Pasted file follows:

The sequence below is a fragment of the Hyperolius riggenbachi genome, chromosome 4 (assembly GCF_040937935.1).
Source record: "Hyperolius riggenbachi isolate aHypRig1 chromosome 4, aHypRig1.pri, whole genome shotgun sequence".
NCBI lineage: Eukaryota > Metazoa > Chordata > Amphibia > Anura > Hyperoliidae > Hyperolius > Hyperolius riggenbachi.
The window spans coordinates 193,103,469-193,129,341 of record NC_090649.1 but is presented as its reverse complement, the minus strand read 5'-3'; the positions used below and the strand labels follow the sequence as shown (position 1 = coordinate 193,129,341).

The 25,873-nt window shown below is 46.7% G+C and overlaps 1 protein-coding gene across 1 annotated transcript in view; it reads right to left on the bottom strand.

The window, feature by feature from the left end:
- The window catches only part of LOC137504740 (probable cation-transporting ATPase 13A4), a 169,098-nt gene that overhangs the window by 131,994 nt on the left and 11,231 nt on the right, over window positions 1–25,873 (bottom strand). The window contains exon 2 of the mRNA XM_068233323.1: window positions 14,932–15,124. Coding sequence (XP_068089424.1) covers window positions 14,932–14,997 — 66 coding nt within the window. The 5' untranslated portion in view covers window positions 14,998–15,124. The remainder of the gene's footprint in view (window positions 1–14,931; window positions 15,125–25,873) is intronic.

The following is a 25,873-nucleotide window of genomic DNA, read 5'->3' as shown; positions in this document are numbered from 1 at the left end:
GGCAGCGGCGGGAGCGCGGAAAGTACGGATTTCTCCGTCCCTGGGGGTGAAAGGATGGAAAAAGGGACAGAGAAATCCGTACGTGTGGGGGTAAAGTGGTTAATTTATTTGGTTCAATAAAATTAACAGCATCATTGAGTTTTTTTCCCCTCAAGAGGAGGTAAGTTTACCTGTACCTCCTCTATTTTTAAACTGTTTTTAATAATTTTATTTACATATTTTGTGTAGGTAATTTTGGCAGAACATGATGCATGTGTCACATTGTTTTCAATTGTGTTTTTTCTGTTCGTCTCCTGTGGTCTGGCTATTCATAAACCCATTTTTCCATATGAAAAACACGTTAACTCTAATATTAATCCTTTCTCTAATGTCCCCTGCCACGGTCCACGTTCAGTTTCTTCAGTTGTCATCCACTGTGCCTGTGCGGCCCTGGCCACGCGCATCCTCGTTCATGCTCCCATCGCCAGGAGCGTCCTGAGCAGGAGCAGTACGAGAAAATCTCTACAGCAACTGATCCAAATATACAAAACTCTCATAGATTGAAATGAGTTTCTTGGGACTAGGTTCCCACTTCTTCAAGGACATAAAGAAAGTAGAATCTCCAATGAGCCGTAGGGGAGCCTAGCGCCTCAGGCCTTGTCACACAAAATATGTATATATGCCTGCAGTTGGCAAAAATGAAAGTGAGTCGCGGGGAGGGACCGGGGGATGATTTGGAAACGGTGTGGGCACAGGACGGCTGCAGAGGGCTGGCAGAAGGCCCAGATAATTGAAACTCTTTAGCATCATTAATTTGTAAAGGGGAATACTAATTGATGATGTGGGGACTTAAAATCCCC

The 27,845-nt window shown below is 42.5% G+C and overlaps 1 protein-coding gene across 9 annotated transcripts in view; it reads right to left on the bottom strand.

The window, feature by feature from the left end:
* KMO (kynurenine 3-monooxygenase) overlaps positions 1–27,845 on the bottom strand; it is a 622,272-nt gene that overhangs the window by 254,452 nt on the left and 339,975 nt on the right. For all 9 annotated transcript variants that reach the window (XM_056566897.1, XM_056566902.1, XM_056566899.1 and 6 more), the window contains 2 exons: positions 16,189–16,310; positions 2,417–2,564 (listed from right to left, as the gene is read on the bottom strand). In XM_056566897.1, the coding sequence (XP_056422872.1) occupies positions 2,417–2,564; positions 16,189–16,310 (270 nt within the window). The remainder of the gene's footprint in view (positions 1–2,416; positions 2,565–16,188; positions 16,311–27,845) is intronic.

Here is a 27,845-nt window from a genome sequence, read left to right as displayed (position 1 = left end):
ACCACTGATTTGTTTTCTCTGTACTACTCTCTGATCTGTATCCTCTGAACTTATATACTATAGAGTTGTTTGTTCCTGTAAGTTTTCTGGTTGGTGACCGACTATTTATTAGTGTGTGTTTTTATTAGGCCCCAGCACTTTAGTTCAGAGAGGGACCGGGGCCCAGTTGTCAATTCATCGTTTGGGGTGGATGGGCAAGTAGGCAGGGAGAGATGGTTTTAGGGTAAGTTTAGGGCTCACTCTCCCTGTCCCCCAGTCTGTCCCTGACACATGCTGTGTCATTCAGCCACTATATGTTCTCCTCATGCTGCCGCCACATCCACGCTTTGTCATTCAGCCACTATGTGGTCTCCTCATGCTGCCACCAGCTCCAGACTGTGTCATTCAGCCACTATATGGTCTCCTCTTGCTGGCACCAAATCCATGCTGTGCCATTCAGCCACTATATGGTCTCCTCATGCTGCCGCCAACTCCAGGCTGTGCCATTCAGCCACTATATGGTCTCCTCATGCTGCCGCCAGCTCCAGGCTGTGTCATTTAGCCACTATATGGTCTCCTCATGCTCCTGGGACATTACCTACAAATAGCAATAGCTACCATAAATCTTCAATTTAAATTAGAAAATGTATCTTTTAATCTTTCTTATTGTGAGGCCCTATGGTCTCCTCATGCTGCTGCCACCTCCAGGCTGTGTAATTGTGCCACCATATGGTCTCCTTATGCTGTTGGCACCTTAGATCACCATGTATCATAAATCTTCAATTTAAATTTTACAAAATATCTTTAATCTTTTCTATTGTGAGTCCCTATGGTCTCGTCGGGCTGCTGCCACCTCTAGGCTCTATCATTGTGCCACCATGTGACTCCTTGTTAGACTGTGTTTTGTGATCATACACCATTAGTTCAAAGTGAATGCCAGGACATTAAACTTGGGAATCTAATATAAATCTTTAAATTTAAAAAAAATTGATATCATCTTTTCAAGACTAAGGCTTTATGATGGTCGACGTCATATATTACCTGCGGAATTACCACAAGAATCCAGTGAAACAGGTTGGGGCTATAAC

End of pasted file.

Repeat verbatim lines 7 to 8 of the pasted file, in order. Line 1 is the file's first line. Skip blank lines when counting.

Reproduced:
- The window catches only part of LOC137504740 (probable cation-transporting ATPase 13A4), a 169,098-nt gene that overhangs the window by 131,994 nt on the left and 11,231 nt on the right, over window positions 1–25,873 (bottom strand). The window contains exon 2 of the mRNA XM_068233323.1: window positions 14,932–15,124. Coding sequence (XP_068089424.1) covers window positions 14,932–14,997 — 66 coding nt within the window. The 5' untranslated portion in view covers window positions 14,998–15,124. The remainder of the gene's footprint in view (window positions 1–14,931; window positions 15,125–25,873) is intronic.

The following is a 25,873-nucleotide window of genomic DNA, read 5'->3' as shown; positions in this document are numbered from 1 at the left end: